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Has anyone had this? Especially lately, I've been stuck at a musician's block for writing my solo for my region and state improv and I can't seem to write anything good. It's weird because when I'm just improving on the top of my head, I'm usually okay, but when I try to write, I just can't seem to get anything good. How do some get out of a musician's block?
 

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Sounds like an oxymoron to be "writing an improv solo". OK, let's forget that you even said that. If you've got any type of recording gear do your "off the top of your head" trick, play it back and transcribe yourself.
 

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That's the problem. Our directors would prefer us to write out a solo and memorize it
 

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Writing out a solo is a good exercise. It's much like writing an etude. It forces you to organize your ideas and present them in a sensible manner with both harmonic and rhythmic accuracy. It's also a good way to learn how to incorporate any new harmonic and rhythmic components you are practicing. I generally would prefer for my students to improvis their solos in performance situations, but again, I think it's a great practice technique. The more of it you do, the easier it gets. If you write something you don't like, toss it and start again. Eventually you'll start to find things you like that you might not find by just blowing.

Randy
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Good points Randy. Also could be some interesting points for a student that come out of writing something yourself that has to be memorised.
Sounds to me Eugene like you're not happy/comfortable with the memorising part? This becomes especially odious if you've not written anything very good to play doesn't it?

My reaction isn't that it's not a good exercise to write or memorise anything, just reacting to the bizarre notion that one writes an improvisation. It's still an oxymoron.
 

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How do some get out of a musician's block?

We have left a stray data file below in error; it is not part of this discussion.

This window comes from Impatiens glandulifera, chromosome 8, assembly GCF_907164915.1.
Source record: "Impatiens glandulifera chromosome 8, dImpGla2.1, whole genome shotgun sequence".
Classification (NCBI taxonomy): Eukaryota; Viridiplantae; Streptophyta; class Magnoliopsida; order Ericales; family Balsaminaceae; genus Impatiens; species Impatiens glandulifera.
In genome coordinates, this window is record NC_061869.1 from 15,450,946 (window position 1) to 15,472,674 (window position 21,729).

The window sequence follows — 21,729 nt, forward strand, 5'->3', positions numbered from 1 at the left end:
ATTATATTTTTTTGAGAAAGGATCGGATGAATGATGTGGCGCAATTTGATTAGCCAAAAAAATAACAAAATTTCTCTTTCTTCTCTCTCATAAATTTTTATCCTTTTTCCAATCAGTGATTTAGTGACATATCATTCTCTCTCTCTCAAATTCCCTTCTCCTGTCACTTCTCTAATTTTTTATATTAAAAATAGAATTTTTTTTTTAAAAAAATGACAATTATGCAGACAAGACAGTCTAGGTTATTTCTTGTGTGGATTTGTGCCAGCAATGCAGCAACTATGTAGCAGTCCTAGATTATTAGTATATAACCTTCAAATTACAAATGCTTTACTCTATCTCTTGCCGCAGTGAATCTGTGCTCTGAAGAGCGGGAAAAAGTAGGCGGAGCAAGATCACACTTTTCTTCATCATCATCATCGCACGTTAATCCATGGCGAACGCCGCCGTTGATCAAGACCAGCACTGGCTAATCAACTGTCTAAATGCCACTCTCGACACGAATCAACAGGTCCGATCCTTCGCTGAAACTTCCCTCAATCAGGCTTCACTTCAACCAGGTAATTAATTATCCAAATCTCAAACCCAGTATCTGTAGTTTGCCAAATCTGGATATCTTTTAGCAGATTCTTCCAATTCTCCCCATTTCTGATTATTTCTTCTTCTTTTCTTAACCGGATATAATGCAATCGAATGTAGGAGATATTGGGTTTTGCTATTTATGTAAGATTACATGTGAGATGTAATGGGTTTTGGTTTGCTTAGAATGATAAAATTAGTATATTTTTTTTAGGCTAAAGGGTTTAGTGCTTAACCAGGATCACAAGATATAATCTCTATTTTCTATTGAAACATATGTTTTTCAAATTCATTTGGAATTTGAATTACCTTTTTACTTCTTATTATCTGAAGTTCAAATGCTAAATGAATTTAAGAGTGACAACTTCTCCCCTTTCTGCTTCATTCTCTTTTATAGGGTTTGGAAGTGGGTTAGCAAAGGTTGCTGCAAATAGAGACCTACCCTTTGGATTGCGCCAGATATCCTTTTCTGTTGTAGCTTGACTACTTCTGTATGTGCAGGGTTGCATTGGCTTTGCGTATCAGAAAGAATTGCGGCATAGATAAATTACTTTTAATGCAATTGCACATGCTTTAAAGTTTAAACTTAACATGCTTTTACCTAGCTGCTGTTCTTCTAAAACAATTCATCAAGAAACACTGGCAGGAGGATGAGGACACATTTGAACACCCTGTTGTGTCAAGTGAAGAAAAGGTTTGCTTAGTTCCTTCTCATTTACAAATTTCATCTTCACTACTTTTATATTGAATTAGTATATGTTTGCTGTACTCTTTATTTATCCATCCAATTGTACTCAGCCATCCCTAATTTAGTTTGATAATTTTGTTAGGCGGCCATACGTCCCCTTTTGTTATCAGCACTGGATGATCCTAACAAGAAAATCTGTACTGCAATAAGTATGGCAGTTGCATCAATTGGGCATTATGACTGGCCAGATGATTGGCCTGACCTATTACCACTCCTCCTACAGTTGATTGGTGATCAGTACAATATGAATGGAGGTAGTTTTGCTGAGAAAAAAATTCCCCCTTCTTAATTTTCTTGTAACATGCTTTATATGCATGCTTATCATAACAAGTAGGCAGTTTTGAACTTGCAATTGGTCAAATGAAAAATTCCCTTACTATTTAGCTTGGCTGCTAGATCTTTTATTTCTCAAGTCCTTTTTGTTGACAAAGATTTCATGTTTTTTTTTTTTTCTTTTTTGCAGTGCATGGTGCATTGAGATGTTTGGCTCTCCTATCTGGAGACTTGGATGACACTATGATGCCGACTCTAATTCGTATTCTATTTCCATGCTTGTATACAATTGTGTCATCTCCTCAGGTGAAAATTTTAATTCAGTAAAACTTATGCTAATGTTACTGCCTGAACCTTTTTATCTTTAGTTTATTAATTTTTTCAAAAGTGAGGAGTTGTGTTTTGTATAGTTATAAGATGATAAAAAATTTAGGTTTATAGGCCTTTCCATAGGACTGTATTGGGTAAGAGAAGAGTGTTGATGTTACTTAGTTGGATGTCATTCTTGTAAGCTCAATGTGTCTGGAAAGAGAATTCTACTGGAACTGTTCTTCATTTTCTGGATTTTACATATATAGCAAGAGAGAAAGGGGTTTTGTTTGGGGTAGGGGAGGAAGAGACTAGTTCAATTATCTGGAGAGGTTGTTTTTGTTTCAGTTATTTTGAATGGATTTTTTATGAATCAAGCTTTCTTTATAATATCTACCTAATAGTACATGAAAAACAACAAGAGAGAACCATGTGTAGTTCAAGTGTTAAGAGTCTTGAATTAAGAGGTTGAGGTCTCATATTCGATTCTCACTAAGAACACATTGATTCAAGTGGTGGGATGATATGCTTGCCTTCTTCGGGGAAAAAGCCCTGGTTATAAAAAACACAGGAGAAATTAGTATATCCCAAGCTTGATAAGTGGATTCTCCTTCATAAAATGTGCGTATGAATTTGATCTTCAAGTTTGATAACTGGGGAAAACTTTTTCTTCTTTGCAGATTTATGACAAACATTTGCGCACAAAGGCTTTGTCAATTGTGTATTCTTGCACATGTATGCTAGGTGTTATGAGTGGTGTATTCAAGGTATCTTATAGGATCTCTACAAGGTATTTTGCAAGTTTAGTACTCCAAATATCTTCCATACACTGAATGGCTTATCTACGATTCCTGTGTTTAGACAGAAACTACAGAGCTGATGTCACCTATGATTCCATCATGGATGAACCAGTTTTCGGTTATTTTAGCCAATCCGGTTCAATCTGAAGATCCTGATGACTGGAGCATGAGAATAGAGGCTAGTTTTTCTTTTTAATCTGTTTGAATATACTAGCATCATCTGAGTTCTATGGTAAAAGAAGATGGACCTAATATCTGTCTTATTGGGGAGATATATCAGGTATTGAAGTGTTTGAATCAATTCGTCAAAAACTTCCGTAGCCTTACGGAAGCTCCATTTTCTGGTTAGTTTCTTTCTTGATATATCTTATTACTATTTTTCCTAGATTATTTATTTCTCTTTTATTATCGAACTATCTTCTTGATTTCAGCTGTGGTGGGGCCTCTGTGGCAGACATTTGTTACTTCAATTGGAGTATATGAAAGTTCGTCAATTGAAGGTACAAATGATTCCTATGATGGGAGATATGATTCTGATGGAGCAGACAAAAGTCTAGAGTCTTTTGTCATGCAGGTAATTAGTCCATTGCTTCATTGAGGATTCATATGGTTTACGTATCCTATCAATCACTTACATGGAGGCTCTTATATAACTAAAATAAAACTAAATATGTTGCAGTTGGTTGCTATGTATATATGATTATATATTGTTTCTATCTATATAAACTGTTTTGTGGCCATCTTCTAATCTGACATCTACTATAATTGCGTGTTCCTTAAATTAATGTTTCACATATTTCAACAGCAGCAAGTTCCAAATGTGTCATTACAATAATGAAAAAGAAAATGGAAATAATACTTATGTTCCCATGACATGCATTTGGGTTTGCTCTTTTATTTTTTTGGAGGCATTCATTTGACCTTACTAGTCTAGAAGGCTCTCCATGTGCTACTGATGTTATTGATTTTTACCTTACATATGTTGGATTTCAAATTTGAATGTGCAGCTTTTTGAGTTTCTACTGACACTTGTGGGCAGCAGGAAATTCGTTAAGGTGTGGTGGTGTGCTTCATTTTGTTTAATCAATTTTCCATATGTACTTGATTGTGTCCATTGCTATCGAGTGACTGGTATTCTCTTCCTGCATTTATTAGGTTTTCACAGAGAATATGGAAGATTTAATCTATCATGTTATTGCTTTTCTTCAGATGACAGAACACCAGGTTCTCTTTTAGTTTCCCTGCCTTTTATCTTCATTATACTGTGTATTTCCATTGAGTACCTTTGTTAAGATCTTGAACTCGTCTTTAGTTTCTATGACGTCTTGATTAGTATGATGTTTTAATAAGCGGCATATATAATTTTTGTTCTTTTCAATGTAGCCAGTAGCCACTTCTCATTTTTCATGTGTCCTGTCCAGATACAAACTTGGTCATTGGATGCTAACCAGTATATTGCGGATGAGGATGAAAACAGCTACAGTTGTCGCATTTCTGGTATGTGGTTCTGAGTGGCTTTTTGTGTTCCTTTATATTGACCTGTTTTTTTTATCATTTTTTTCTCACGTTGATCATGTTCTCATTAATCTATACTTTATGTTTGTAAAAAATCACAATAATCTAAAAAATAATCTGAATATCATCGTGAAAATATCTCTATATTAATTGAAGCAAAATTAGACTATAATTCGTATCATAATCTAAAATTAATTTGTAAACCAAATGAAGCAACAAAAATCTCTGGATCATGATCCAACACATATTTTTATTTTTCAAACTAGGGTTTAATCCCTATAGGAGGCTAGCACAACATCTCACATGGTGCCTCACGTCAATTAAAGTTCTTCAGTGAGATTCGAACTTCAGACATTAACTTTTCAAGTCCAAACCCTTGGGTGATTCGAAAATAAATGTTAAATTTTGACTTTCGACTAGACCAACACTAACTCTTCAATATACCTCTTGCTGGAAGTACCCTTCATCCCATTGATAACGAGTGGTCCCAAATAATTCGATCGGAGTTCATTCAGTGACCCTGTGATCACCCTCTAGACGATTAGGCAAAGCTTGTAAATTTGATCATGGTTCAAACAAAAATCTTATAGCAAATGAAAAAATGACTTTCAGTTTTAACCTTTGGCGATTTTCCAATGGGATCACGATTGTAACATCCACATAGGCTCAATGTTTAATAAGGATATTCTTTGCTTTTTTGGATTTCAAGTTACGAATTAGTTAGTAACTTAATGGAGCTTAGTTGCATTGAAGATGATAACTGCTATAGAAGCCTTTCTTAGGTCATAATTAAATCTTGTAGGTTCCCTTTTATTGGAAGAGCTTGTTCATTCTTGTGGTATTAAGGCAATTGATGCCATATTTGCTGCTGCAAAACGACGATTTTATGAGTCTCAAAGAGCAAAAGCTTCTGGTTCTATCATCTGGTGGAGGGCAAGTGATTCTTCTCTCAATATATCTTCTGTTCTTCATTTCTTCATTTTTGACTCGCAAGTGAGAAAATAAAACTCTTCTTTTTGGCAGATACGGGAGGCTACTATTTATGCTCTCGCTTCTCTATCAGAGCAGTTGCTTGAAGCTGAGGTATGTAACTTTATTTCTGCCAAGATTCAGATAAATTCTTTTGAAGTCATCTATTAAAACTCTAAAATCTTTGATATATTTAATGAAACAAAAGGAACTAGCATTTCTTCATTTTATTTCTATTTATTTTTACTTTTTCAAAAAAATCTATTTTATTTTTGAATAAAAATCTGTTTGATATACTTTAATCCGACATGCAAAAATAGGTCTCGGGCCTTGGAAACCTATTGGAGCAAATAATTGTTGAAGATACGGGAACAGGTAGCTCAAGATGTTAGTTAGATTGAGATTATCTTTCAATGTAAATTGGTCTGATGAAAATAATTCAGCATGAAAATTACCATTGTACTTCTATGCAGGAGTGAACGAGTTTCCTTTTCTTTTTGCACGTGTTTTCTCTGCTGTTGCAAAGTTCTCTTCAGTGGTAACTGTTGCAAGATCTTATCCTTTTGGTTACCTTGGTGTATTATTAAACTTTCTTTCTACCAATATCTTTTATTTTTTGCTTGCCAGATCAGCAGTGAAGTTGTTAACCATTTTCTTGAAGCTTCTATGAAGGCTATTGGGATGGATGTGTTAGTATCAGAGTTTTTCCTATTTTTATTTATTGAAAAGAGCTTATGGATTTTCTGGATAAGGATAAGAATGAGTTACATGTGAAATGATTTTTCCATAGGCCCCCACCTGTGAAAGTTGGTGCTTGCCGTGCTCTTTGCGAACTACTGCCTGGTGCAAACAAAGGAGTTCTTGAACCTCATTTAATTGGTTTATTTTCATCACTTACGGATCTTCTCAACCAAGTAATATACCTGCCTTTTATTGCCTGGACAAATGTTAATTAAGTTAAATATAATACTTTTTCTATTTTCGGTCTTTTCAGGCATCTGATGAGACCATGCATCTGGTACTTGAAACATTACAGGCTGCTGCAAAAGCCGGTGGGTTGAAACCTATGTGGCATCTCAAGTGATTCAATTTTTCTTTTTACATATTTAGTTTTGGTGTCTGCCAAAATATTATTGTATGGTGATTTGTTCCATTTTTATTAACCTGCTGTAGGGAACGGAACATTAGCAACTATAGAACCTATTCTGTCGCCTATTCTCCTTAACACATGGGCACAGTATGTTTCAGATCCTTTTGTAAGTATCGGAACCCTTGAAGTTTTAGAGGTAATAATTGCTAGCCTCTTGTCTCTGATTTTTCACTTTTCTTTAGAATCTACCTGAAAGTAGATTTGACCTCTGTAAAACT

Can you sing, hum, or scat a solo? If so, record that and transcribe it. It's a great way to break out of trite, easy licks that you may already abuse.
 

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...just reacting to the bizarre notion that one writes an improvisation. It's still an oxymoron.
Yeah, I sure agree with you on this Wade. Maybe it's just semantics, but I guess I'd call writing it out 'composing.' The very definition of improvising seems to negate the idea of writing anything down. Although someone might write it down after the fact.
 

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What of improvised solos that never get written yet they get repeated time and again?
 

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What of improvised solos that never get written yet they get repeated time and again?
Good point. I'd say they are no longer improvised solos, when repeated note-for-note. I'll be the first to admit I have a few of these I do on certain tunes. But when I'm playing a 'canned solo' like this, I'm not improvising, even if I did improvise it the first time around.

Just on a side note, on some tunes I play the same thing on the first chorus of a solo, then improvise (play something new) for the rest of the solo.

To me, improvise means you are playing something new. I realize there is a gray area; even the newly improvised material will likely have some licks or phrases that are part of your vocabulary. Hard to get away from that and I don't think you have to. Unless you want to and have the ability to come up with totally fresh ideas every time....

p.s. I just thought of something, based on Dr G's comment. If you have a solo you're repeating (I would assume that means you like it), then it might be well worth writing it out. Not to read it, since you obviously already know it, but for the purpose of really seeing what you've been doing and as a practice technique (as Randy suggests). I think I might give that a go with a couple of solos I find myself repeating. For me, writing stuff out like this takes a lot of patience (which probably means I should be doing it on occasion).
 

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That's the problem. Our directors would prefer us to write out a solo and memorize it
I'm still back with Wade, trying to come to grips with the oxymoron.

But if you have to memorize an original solo that you improvised/composed and wrote out, then yeah -- turn on the recorder, blow a few dozen choruses over the changes, then go back and write down the phrases that you like. Then cut and paste them around and see if you can construct a nice logical solo that carries through the entire chorus. You might even get 1 good solo out of just blowing. Write it down. Lather, rinse, repeat.
 

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Well take a high school kid who is new to jazz guys. They don't have the language yet. They don't hear the phrases like us who have listened our whole lives. Yeah, ok it sounded bizzare to me too I won't lie. However, Randy makes some good points about the merits of the exercise.

Does anyone remember their first year trying to improv? :) There simply wasn't very much in my head to work from. I am not saying the OP is brand new. But it takes a while.
 
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